(Reuters) - The European Union’s securities watchdog said it will ban ‘binary’ options sales to retail clients and restrict the sales of Contract for Differences (CFDs) to protect investors from significant losses, knocking shares in Britain’s spreadbetters.
The European Securities and Markets Authority (ESMA)said on Tuesday it was prohibiting the marketing, distribution and sale of binary options to retail investors, while its restrictions on CFDs would affect the marketing, sale and distribution of them.
Binary options and CFDs are financial products that give an investor exposure to price movements in securities without actually owning the underlying assets such as a currency, commodity or stock.
“ESMA, along with National Competent Authorities (NCAs), concluded that there exists a significant investor protection concern in relation to CFDs and binary options offered to retail investors,” it said in a statement. “This is due to their complexity and lack of transparency.”
ESMA has said it has been concerned about how these inherently high-risk speculative products are offered to retail investors, potentially leading to significant losses and in December flagged plans to ban their sale, sending shares of spreadbetting firms tumbling.
Analysis on trading in the EU showed 74-89 percent of retail accounts typically lose money on their investments, with average losses per client ranging from 1,600-29,000 euros (1,407-25,507 pounds), ESMA said.
(GRAPHIC - UK spread betters, CFD providers navigate regulation: reut.rs/2pJbD1m)
IG, which was founded in 1974 as the world’s first spread-betting firm, said it was “disappointed” that ESMA had imposed leverage restrictions, adding that this would risk pushing retail clients to providers based outside of the EU, resulting in poor client outcomes.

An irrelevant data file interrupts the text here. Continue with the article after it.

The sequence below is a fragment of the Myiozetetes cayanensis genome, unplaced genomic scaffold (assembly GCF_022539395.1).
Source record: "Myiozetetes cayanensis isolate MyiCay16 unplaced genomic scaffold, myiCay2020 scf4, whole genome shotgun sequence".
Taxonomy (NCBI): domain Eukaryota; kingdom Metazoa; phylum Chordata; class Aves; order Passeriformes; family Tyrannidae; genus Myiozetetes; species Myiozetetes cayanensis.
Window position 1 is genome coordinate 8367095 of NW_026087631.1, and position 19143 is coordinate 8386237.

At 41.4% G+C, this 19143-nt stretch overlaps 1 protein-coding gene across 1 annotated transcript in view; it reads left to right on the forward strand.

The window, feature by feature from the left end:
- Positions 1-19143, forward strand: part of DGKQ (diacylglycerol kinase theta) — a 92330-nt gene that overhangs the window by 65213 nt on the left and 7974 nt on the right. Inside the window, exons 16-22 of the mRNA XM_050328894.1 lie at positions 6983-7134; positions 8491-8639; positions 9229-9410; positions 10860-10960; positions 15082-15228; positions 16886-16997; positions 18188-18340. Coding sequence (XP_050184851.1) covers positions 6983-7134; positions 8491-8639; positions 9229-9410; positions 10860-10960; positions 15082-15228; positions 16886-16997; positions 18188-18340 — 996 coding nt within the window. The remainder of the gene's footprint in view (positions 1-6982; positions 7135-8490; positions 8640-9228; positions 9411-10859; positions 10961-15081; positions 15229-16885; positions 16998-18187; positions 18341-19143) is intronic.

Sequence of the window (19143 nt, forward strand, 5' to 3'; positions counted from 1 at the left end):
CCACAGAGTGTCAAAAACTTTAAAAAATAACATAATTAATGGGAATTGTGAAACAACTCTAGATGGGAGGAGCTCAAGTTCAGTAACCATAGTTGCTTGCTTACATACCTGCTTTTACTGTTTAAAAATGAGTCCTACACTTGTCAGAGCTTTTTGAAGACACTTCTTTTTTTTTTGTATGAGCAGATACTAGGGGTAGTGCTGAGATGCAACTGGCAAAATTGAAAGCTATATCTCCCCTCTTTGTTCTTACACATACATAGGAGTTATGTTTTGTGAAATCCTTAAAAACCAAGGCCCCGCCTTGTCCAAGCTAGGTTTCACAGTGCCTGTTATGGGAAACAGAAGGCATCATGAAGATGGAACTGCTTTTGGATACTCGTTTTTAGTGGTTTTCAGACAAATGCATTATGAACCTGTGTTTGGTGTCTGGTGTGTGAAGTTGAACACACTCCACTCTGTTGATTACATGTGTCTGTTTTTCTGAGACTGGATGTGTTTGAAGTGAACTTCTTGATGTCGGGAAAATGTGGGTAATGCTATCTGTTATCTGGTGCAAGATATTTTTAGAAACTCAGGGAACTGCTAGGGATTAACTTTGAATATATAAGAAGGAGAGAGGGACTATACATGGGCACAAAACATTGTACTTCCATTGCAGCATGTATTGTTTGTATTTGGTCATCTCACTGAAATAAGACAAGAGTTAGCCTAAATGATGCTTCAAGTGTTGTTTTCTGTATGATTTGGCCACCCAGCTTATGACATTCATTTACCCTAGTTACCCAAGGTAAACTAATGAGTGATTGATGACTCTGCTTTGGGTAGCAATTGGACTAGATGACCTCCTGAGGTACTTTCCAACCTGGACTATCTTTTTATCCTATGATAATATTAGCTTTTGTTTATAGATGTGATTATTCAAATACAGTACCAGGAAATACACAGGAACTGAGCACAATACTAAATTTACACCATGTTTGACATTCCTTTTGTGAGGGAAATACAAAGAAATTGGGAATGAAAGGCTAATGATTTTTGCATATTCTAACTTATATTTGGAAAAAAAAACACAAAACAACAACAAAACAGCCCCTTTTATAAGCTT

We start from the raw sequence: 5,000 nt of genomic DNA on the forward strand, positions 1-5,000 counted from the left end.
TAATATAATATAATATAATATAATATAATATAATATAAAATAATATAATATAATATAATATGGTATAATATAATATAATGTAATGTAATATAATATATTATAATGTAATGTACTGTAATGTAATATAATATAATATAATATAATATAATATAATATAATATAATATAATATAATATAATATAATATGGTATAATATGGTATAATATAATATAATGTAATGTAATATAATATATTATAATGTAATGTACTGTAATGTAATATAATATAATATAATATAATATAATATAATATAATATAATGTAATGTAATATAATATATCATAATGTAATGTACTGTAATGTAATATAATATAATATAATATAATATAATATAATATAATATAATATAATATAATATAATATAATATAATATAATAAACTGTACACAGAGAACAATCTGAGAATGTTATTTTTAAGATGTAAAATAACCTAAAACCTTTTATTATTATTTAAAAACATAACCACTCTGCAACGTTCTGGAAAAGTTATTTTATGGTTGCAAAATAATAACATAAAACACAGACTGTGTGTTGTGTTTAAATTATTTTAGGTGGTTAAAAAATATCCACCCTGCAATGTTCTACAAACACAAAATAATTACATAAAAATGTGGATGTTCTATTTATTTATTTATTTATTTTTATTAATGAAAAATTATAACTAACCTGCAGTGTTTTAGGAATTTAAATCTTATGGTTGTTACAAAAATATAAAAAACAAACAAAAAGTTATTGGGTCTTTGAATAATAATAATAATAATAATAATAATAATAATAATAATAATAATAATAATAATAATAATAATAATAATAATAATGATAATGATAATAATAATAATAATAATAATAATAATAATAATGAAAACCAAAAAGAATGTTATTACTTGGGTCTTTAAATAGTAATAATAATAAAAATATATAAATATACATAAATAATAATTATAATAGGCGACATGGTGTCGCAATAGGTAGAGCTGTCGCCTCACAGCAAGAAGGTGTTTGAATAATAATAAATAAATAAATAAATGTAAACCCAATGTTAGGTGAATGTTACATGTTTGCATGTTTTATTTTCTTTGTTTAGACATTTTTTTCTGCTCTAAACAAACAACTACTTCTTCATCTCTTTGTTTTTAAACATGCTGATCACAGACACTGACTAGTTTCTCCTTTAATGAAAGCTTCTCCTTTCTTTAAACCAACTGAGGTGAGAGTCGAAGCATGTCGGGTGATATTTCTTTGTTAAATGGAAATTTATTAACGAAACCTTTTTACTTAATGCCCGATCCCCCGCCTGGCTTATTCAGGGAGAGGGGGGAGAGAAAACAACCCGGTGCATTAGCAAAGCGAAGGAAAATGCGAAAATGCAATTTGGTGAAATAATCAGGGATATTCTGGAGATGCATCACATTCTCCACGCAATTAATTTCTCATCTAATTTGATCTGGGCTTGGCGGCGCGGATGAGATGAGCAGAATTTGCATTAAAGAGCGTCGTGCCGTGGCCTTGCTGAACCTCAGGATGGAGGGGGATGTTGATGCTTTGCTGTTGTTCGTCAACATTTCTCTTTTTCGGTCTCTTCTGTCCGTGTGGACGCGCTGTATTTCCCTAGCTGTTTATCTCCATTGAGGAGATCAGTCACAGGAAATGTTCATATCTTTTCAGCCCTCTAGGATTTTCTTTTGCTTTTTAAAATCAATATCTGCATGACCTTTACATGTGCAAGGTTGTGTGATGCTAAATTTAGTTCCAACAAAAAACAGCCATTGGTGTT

It said, however, that while the measures announced by ESMA only relate to retail clients, IG’s client base was dominated by sophisticated traders.
IG expects its revenue in the 2019 financial year would be lower than that expected in 2018, primarily reflecting the impact of the regulatory changes in the UK and EU.
Despite facing uncertainty from proposed regulation on these products, IG and its rivals have reported revenue growth recently as they signed up record numbers of customers, partly due to the boom in digital currencies such as bitcoin.
Investec, which rates IG as a ‘Buy’, said the changes would imply a cut to 2019 revenue estimates of about 2 percent, with a 5 percent reduction in pretax profit. Liberum analysts expect downgrades to consensus estimates for IG’s pretax profit of over 10 percent.
CMC said binary products generated 2.1 million pounds ($2.97 million) of revenue from the UK and Europe in the first half of the financial year 2018, and a reduction in revenue would be immaterial for the group.
However, the firm, which was founded by Chief Executive Peter Cruddas as a foreign exchange broker with a 10,000-pound investment in 1989, said margin changes were likely to impact on how clients trade, although at this stage it was not possible to quantify the impact.
Plus500 has never offered binary options to its customers, and has always offered negative balance protection, a spokesman for the company told Reuters via email, adding Plus500 would issue a statement later on Tuesday.
Reporting by Noor Zainab Hussain and Marc Jones, Editing by Louise Heavens